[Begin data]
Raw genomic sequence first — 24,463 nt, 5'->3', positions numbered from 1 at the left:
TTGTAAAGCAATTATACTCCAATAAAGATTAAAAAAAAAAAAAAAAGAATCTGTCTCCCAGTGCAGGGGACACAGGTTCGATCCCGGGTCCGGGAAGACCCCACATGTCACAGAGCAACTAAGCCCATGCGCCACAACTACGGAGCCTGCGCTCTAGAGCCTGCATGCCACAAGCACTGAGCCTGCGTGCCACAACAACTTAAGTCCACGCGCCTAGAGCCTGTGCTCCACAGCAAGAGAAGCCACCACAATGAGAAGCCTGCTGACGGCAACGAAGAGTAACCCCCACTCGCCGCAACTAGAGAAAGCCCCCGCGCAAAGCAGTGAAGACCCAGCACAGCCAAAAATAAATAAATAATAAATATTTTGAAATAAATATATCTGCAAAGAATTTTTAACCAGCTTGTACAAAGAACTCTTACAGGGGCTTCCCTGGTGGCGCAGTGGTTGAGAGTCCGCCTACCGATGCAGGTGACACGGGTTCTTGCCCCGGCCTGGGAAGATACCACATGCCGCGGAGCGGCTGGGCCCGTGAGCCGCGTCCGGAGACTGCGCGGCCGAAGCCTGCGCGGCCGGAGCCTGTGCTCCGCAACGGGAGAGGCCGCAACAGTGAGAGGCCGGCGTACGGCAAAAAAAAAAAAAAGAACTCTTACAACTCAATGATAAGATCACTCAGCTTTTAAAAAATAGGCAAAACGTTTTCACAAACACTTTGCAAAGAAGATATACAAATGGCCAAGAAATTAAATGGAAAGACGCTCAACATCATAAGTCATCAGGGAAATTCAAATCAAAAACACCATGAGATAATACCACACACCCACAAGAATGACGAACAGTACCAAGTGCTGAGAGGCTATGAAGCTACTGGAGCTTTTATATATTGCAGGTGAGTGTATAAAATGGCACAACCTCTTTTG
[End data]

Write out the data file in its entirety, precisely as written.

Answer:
Raw genomic sequence first — 24,463 nt, 5'->3', positions numbered from 1 at the left:
TTGTAAAGCAATTATACTCCAATAAAGATTAAAAAAAAAAAAAAAAGAATCTGTCTCCCAGTGCAGGGGACACAGGTTCGATCCCGGGTCCGGGAAGACCCCACATGTCACAGAGCAACTAAGCCCATGCGCCACAACTACGGAGCCTGCGCTCTAGAGCCTGCATGCCACAAGCACTGAGCCTGCGTGCCACAACAACTTAAGTCCACGCGCCTAGAGCCTGTGCTCCACAGCAAGAGAAGCCACCACAATGAGAAGCCTGCTGACGGCAACGAAGAGTAACCCCCACTCGCCGCAACTAGAGAAAGCCCCCGCGCAAAGCAGTGAAGACCCAGCACAGCCAAAAATAAATAAATAATAAATATTTTGAAATAAATATATCTGCAAAGAATTTTTAACCAGCTTGTACAAAGAACTCTTACAGGGGCTTCCCTGGTGGCGCAGTGGTTGAGAGTCCGCCTACCGATGCAGGTGACACGGGTTCTTGCCCCGGCCTGGGAAGATACCACATGCCGCGGAGCGGCTGGGCCCGTGAGCCGCGTCCGGAGACTGCGCGGCCGAAGCCTGCGCGGCCGGAGCCTGTGCTCCGCAACGGGAGAGGCCGCAACAGTGAGAGGCCGGCGTACGGCAAAAAAAAAAAAAAGAACTCTTACAACTCAATGATAAGATCACTCAGCTTTTAAAAAATAGGCAAAACGTTTTCACAAACACTTTGCAAAGAAGATATACAAATGGCCAAGAAATTAAATGGAAAGACGCTCAACATCATAAGTCATCAGGGAAATTCAAATCAAAAACACCATGAGATAATACCACACACCCACAAGAATGACGAACAGTACCAAGTGCTGAGAGGCTATGAAGCTACTGGAGCTTTTATATATTGCAGGTGAGTGTATAAAATGGCACAACCTCTTTTG